In July 1975, Jackie McLean returned to action after a seven-year layoff spent teaching. The venue was New York’s briefly reawakened Five Spot, on St. Mark’s Place, packed every night with fans and musicians ignited by his combustible alto saxophone and dynamic septet. One evening, the band was finishing a set with a piece by Jackie’s trumpet player, Terumasa Hino: McLean roared through a barbed and biting solo, then suddenly stopped and disappeared from the stage. He returned minutes later to play an even more rambunctious second solo, topped off with a mocking “Frere Jacques” quote.
Coming off the bandstand, he grabbed my arm (I had recently spent an afternoon interviewing him in his mother’s sunny apartment, overlooking the Hudson River) and said, with characteristic delight, “Man, you just witnessed something historical. This was the reed I played that first solo on.” He held it up triumphantly: It had a gash an eighth of an inch wide and just as deep from the top — by all mortal standards, an unplayable reed. Marveling anew, he added, “That’s impossible. I’m gonna save this forever.” At which point, someone noted that Sonny Rollins had been in to hear the set. “Yeah, Newk was there,” Jackie said. “That’s why I played the second solo. I didn’t want Sonny to think I hadn’t done my homework.”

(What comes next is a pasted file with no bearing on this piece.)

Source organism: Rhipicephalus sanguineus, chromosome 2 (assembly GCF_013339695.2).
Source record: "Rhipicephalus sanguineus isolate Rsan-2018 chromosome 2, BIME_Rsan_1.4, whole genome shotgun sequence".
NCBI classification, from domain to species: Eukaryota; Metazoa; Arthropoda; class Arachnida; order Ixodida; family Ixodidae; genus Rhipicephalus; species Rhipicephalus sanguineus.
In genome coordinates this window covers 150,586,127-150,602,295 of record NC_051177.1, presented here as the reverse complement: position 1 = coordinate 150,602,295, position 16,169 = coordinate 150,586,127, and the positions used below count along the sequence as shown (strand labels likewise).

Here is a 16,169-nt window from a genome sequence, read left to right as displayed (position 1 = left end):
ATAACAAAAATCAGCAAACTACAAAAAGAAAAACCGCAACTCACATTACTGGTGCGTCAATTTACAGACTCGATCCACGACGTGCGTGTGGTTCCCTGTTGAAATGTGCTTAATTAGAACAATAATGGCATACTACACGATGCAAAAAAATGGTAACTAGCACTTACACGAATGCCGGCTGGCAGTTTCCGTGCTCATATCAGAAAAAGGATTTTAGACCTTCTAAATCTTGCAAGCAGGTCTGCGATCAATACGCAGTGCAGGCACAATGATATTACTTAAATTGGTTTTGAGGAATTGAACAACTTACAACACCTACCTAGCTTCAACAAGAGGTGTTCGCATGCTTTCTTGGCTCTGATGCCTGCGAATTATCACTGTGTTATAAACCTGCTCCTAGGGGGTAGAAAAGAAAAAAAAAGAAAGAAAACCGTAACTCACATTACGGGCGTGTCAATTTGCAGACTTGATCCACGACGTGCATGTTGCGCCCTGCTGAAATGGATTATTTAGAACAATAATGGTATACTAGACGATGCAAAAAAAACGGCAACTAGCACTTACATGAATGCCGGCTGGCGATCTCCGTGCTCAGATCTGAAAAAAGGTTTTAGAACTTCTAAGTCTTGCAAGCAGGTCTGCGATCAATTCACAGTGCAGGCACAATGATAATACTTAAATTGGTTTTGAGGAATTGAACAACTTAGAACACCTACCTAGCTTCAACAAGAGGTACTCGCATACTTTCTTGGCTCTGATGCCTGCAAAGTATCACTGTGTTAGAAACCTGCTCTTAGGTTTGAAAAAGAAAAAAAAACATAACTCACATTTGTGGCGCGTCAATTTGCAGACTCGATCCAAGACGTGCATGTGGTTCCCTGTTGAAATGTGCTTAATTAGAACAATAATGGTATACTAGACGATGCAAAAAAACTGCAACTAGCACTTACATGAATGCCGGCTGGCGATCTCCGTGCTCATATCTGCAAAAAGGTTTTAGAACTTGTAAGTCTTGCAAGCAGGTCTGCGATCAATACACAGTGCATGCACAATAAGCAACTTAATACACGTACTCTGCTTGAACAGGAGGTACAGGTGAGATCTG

How could you not love a guy like that — passionate, smart, funny, boyishly sincere and always a bred-in-the-bone player? We did love him, everything about him, growing up in the ’60s with his Blue Note albums; reading his candidly recalled travails with drugs and law enforcement in A. B. Spellman’s Four Lives in the Bebop Business; watching him in Shirley Clarke’s film of the Jack Gelber play The Connection, which had kept him working for four years when he didn’t have a cabaret card, interpreting the uncanny Freddie Redd tunes that fixed McLean as everlastingly as a picture frame.
Above all, we loved his sound, which set his detractors’ teeth on edge: dark and rich, round and hard, caustic but celebratory, and, oh yes, slightly sharp or maybe flat. It was — it is — the sound of a man with a mission, a storyteller who could stop time and sear the soul. Or, as he put it, “It’s just my sound.” The sound was part of a style that included raspy asides and a motif-based approach to improvisation. A typical McLean solo will find him playing a fragment, and then repeating it even though the chords have changed, heightening the tension. Too melodic and intricate to qualify as mere riffs, these phrases keep the listener pleasurably suspended in the moment before McLean resolves them.
Born in 1931 in Harlem, a teenage wunderkind like his friend Sonny Rollins, he found his calling in 1944. His stepfather owned a record shop on 141st Street and loved Louis Armstrong, Billie Holiday, Duke Ellington, Dinah Washington. Johnny Hodges, he told McLean, is “what an alto is supposed to sound like, not what you’re doing.” One day they were unpacking records in the store, and his stepfather said, “Here’s a new one by Trummy Young.” McLean said, “It was ‘Seventh Avenue.’ When I heard the alto solo, I stopped working — I just couldn’t believe it — and I said, ‘Listen to that alto.’ He said, ‘That’s a tenor.’ I said, ‘That’s an alto!’ He took the record off, looked at it and said, ‘Somebody named Charlie Parker. You’re right, it’s an alto. I don’t think I like that.'”